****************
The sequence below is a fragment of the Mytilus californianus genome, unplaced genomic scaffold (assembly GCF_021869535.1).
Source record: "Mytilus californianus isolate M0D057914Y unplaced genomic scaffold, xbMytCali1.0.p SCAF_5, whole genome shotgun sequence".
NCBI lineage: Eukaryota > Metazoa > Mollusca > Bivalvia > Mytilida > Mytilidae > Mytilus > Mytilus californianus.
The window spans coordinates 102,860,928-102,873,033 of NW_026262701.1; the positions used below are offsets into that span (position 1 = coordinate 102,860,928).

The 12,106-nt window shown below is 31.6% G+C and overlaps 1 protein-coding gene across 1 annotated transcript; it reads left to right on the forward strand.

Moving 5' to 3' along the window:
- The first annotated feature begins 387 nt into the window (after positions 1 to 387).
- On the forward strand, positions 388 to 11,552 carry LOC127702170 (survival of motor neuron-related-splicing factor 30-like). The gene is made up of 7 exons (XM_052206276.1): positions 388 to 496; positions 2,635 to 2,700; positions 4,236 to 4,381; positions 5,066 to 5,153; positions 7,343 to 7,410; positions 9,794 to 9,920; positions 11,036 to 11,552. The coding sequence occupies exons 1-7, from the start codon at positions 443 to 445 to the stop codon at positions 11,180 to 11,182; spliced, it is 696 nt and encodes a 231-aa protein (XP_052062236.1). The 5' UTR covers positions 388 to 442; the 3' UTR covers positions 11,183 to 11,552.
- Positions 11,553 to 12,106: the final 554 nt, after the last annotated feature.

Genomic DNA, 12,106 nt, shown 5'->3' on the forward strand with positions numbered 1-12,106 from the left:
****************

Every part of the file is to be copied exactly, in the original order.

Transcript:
The sequence below is a fragment of the Mytilus californianus genome, unplaced genomic scaffold (assembly GCF_021869535.1).
Source record: "Mytilus californianus isolate M0D057914Y unplaced genomic scaffold, xbMytCali1.0.p SCAF_5, whole genome shotgun sequence".
NCBI lineage: Eukaryota > Metazoa > Mollusca > Bivalvia > Mytilida > Mytilidae > Mytilus > Mytilus californianus.
The window spans coordinates 102,860,928-102,873,033 of NW_026262701.1; the positions used below are offsets into that span (position 1 = coordinate 102,860,928).

The 12,106-nt window shown below is 31.6% G+C and overlaps 1 protein-coding gene across 1 annotated transcript; it reads left to right on the forward strand.

Moving 5' to 3' along the window:
- The first annotated feature begins 387 nt into the window (after positions 1 to 387).
- On the forward strand, positions 388 to 11,552 carry LOC127702170 (survival of motor neuron-related-splicing factor 30-like). The gene is made up of 7 exons (XM_052206276.1): positions 388 to 496; positions 2,635 to 2,700; positions 4,236 to 4,381; positions 5,066 to 5,153; positions 7,343 to 7,410; positions 9,794 to 9,920; positions 11,036 to 11,552. The coding sequence occupies exons 1-7, from the start codon at positions 443 to 445 to the stop codon at positions 11,180 to 11,182; spliced, it is 696 nt and encodes a 231-aa protein (XP_052062236.1). The 5' UTR covers positions 388 to 442; the 3' UTR covers positions 11,183 to 11,552.
- Positions 11,553 to 12,106: the final 554 nt, after the last annotated feature.

Genomic DNA, 12,106 nt, shown 5'->3' on the forward strand with positions numbered 1-12,106 from the left: